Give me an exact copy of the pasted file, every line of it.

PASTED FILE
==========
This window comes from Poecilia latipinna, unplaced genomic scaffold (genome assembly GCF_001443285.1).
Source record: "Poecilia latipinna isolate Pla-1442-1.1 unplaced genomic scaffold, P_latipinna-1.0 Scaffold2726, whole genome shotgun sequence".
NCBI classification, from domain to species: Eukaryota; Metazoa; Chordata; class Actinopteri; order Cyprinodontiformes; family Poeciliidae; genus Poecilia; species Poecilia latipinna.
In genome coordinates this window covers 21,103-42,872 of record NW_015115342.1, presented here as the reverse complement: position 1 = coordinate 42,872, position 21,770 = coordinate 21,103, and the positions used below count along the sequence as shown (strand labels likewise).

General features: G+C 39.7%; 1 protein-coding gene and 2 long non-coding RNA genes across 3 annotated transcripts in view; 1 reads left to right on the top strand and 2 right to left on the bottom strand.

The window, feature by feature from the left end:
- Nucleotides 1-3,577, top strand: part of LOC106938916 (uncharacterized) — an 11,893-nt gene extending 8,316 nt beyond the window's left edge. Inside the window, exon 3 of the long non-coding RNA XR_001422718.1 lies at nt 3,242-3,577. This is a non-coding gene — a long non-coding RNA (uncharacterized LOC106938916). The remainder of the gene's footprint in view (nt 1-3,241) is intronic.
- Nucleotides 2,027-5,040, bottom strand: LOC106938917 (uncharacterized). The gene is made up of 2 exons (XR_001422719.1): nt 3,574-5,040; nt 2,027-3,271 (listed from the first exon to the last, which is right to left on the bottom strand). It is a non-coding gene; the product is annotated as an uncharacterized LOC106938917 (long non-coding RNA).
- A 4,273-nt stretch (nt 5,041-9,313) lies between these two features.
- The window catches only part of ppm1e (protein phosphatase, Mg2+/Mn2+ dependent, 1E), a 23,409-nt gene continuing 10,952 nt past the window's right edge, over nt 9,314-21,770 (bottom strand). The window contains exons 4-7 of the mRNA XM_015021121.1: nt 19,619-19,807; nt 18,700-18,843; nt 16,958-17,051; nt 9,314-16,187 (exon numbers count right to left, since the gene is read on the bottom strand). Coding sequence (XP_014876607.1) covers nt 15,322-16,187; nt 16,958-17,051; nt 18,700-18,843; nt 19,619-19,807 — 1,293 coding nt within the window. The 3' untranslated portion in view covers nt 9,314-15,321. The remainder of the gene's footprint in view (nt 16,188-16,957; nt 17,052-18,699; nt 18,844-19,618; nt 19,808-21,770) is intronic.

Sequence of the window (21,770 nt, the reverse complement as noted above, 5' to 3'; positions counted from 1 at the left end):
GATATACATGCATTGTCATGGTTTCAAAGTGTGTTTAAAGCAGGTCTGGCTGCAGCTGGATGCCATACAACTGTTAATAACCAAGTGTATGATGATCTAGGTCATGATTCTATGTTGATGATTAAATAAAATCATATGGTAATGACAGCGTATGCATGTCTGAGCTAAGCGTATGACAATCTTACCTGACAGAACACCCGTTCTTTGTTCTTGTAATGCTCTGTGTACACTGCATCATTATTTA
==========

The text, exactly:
This window comes from Poecilia latipinna, unplaced genomic scaffold (genome assembly GCF_001443285.1).
Source record: "Poecilia latipinna isolate Pla-1442-1.1 unplaced genomic scaffold, P_latipinna-1.0 Scaffold2726, whole genome shotgun sequence".
NCBI classification, from domain to species: Eukaryota; Metazoa; Chordata; class Actinopteri; order Cyprinodontiformes; family Poeciliidae; genus Poecilia; species Poecilia latipinna.
In genome coordinates this window covers 21,103-42,872 of record NW_015115342.1, presented here as the reverse complement: position 1 = coordinate 42,872, position 21,770 = coordinate 21,103, and the positions used below count along the sequence as shown (strand labels likewise).

General features: G+C 39.7%; 1 protein-coding gene and 2 long non-coding RNA genes across 3 annotated transcripts in view; 1 reads left to right on the top strand and 2 right to left on the bottom strand.

The window, feature by feature from the left end:
- Nucleotides 1-3,577, top strand: part of LOC106938916 (uncharacterized) — an 11,893-nt gene extending 8,316 nt beyond the window's left edge. Inside the window, exon 3 of the long non-coding RNA XR_001422718.1 lies at nt 3,242-3,577. This is a non-coding gene — a long non-coding RNA (uncharacterized LOC106938916). The remainder of the gene's footprint in view (nt 1-3,241) is intronic.
- Nucleotides 2,027-5,040, bottom strand: LOC106938917 (uncharacterized). The gene is made up of 2 exons (XR_001422719.1): nt 3,574-5,040; nt 2,027-3,271 (listed from the first exon to the last, which is right to left on the bottom strand). It is a non-coding gene; the product is annotated as an uncharacterized LOC106938917 (long non-coding RNA).
- A 4,273-nt stretch (nt 5,041-9,313) lies between these two features.
- The window catches only part of ppm1e (protein phosphatase, Mg2+/Mn2+ dependent, 1E), a 23,409-nt gene continuing 10,952 nt past the window's right edge, over nt 9,314-21,770 (bottom strand). The window contains exons 4-7 of the mRNA XM_015021121.1: nt 19,619-19,807; nt 18,700-18,843; nt 16,958-17,051; nt 9,314-16,187 (exon numbers count right to left, since the gene is read on the bottom strand). Coding sequence (XP_014876607.1) covers nt 15,322-16,187; nt 16,958-17,051; nt 18,700-18,843; nt 19,619-19,807 — 1,293 coding nt within the window. The 3' untranslated portion in view covers nt 9,314-15,321. The remainder of the gene's footprint in view (nt 16,188-16,957; nt 17,052-18,699; nt 18,844-19,618; nt 19,808-21,770) is intronic.

Sequence of the window (21,770 nt, the reverse complement as noted above, 5' to 3'; positions counted from 1 at the left end):
GATATACATGCATTGTCATGGTTTCAAAGTGTGTTTAAAGCAGGTCTGGCTGCAGCTGGATGCCATACAACTGTTAATAACCAAGTGTATGATGATCTAGGTCATGATTCTATGTTGATGATTAAATAAAATCATATGGTAATGACAGCGTATGCATGTCTGAGCTAAGCGTATGACAATCTTACCTGACAGAACACCCGTTCTTTGTTCTTGTAATGCTCTGTGTACACTGCATCATTATTTA